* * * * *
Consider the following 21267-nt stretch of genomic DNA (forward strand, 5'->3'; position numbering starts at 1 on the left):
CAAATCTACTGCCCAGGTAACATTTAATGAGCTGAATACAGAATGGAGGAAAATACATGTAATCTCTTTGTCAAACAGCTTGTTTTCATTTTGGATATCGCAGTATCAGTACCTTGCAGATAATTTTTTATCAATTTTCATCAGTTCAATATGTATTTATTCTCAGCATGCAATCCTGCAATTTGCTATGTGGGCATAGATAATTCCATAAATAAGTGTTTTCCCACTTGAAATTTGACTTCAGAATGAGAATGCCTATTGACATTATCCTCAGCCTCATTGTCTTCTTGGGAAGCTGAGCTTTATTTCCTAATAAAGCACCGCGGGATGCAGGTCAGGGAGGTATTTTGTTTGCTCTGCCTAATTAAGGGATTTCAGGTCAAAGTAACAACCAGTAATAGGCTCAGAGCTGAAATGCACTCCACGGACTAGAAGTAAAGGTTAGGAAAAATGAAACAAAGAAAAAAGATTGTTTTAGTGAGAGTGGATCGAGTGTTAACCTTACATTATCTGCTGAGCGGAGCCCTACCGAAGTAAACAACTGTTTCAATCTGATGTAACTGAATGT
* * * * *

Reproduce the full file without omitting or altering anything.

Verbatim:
Consider the following 21267-nt stretch of genomic DNA (forward strand, 5'->3'; position numbering starts at 1 on the left):
CAAATCTACTGCCCAGGTAACATTTAATGAGCTGAATACAGAATGGAGGAAAATACATGTAATCTCTTTGTCAAACAGCTTGTTTTCATTTTGGATATCGCAGTATCAGTACCTTGCAGATAATTTTTTATCAATTTTCATCAGTTCAATATGTATTTATTCTCAGCATGCAATCCTGCAATTTGCTATGTGGGCATAGATAATTCCATAAATAAGTGTTTTCCCACTTGAAATTTGACTTCAGAATGAGAATGCCTATTGACATTATCCTCAGCCTCATTGTCTTCTTGGGAAGCTGAGCTTTATTTCCTAATAAAGCACCGCGGGATGCAGGTCAGGGAGGTATTTTGTTTGCTCTGCCTAATTAAGGGATTTCAGGTCAAAGTAACAACCAGTAATAGGCTCAGAGCTGAAATGCACTCCACGGACTAGAAGTAAAGGTTAGGAAAAATGAAACAAAGAAAAAAGATTGTTTTAGTGAGAGTGGATCGAGTGTTAACCTTACATTATCTGCTGAGCGGAGCCCTACCGAAGTAAACAACTGTTTCAATCTGATGTAACTGAATGT